Alex began to back away and he started to cry. “Papa, it was an accident.” “All accidents are preventable, Son. You weren’t careful.” Alex got to the door to the back yard and paused. He looked back at his angry dad approaching him. “Don’t you run from me, boy. You’ll just get more licks if you do. Take your punishment and learn your lesson. Be more careful.” Alex thought a moment and retreated back into the room, resigned to the licking.
I hope that is not a scene from the story unfolding in your house. Alex’ dad chose to parent by fear and power, under the guise of teaching his son a lesson in being more careful. But who benefitted from this punishment? Not Alex. Oh, Alex may have chosen to be more careful in the future, to avoid another beating. But that’s not a teachable moment. That’s survival.
A mindful parent, whose focus is on relationship, as well as accountability, would have handled this situation differently.
Mr. Adams heard a crash in the next room and got up to investigate. He found his son, Alex, standing over a broken vase on the floor. “What happened, Son?” “It was an accident, Dad.” “You didn’t mean to knock the vase off the table?” “No, of course not.” “Okay, what needs to be done now?” Dad then got a dust mop and a broom from the closet and handed them to Alex. As Alex cleaned up the mess, Dad noted that the vase needed to be replaced and asked how that was going to happen. He also noted that the vase was his mom’s favorite, in that it came from grandma’s home and matched the room’s décor so well. Alex and his dad agreed to dig into Alex’ savings account and dad would take him to the store to find a replacement vase. When mom got home that evening, Alex agreed to explain to her what happened, present her with the replacement vase, and apologize for his carelessness. That series of natural consequences not only captures a teachable moment between dad and Alex, it is way better than punishment.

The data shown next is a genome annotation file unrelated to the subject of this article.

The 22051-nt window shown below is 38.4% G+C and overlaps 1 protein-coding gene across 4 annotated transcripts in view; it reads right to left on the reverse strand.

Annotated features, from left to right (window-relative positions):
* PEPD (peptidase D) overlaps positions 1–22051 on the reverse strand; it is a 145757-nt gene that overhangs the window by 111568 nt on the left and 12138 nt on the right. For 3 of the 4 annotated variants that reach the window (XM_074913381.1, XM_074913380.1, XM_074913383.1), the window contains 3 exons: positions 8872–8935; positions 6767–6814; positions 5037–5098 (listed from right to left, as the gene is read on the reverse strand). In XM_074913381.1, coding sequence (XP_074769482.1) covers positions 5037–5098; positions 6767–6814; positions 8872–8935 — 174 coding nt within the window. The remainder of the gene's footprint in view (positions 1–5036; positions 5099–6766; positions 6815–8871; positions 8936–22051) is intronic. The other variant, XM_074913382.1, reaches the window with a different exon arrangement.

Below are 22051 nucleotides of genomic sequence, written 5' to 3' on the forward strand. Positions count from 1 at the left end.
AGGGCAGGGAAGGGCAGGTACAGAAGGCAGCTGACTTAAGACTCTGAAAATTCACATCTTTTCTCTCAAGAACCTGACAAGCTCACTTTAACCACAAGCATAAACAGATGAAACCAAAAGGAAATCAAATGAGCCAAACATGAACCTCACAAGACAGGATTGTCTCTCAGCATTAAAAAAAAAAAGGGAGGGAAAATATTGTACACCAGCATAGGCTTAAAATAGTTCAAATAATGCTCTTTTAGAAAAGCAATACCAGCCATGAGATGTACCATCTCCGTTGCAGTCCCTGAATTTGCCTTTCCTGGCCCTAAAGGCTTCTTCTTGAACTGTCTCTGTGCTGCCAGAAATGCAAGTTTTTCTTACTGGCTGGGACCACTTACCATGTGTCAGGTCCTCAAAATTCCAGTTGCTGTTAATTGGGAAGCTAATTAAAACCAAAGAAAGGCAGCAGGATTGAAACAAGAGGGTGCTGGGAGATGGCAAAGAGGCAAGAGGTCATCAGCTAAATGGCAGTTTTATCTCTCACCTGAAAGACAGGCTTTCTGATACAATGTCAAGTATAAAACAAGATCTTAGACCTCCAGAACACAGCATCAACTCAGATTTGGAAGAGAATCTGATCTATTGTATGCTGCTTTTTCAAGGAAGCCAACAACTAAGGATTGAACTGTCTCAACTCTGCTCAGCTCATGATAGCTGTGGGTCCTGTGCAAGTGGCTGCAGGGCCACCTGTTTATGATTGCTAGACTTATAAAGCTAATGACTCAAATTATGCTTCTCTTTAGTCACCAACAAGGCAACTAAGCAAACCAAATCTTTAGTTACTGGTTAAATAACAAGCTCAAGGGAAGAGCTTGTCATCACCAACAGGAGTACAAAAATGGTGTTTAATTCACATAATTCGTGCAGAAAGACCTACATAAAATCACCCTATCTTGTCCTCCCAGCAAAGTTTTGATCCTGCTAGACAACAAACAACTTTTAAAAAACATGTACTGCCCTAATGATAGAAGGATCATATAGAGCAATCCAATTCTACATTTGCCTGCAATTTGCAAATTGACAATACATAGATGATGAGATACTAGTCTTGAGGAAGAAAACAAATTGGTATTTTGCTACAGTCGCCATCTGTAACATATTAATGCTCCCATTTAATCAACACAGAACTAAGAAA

Parenting--Power? or relationship?
God’s marching orders to parents come in Proverbs 22:6. There, He tells us to “raise your children in the ways of the Lord so that, when they grow old, He will not depart from them.” A popular version of Scripture elsewhere cautions us not to “spare the rod and spoil the child.” So, my question to you is this. Is your parenting style power-oriented or relationship-oriented.?